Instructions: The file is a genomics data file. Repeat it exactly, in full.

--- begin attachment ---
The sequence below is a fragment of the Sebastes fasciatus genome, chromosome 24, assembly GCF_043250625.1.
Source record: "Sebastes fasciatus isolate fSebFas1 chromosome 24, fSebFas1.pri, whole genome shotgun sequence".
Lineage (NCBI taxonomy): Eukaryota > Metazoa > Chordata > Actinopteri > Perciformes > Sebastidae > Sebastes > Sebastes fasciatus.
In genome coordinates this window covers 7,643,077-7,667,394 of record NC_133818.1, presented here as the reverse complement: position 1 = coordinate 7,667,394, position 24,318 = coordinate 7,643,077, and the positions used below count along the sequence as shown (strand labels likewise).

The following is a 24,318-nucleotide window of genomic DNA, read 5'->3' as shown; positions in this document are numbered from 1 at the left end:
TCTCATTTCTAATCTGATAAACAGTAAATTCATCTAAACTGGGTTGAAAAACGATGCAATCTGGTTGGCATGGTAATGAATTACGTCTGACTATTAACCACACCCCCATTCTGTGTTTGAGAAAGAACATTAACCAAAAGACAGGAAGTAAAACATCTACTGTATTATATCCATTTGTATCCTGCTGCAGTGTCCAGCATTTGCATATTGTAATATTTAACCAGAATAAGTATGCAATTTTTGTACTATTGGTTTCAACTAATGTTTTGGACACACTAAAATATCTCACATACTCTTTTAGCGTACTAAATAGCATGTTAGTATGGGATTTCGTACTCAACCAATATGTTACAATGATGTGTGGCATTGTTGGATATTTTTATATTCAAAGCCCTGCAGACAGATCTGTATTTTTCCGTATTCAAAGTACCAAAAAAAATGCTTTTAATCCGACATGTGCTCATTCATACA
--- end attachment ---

The sequence below is a fragment of the Sebastes fasciatus genome, chromosome 24, assembly GCF_043250625.1.
Source record: "Sebastes fasciatus isolate fSebFas1 chromosome 24, fSebFas1.pri, whole genome shotgun sequence".
Lineage (NCBI taxonomy): Eukaryota > Metazoa > Chordata > Actinopteri > Perciformes > Sebastidae > Sebastes > Sebastes fasciatus.
In genome coordinates this window covers 7,643,077-7,667,394 of record NC_133818.1, presented here as the reverse complement: position 1 = coordinate 7,667,394, position 24,318 = coordinate 7,643,077, and the positions used below count along the sequence as shown (strand labels likewise).

The following is a 24,318-nucleotide window of genomic DNA, read 5'->3' as shown; positions in this document are numbered from 1 at the left end:
TCTCATTTCTAATCTGATAAACAGTAAATTCATCTAAACTGGGTTGAAAAACGATGCAATCTGGTTGGCATGGTAATGAATTACGTCTGACTATTAACCACACCCCCATTCTGTGTTTGAGAAAGAACATTAACCAAAAGACAGGAAGTAAAACATCTACTGTATTATATCCATTTGTATCCTGCTGCAGTGTCCAGCATTTGCATATTGTAATATTTAACCAGAATAAGTATGCAATTTTTGTACTATTGGTTTCAACTAATGTTTTGGACACACTAAAATATCTCACATACTCTTTTAGCGTACTAAATAGCATGTTAGTATGGGATTTCGTACTCAACCAATATGTTACAATGATGTGTGGCATTGTTGGATATTTTTATATTCAAAGCCCTGCAGACAGATCTGTATTTTTCCGTATTCAAAGTACCAAAAAAAATGCTTTTAATCCGACATGTGCTCATTCATACA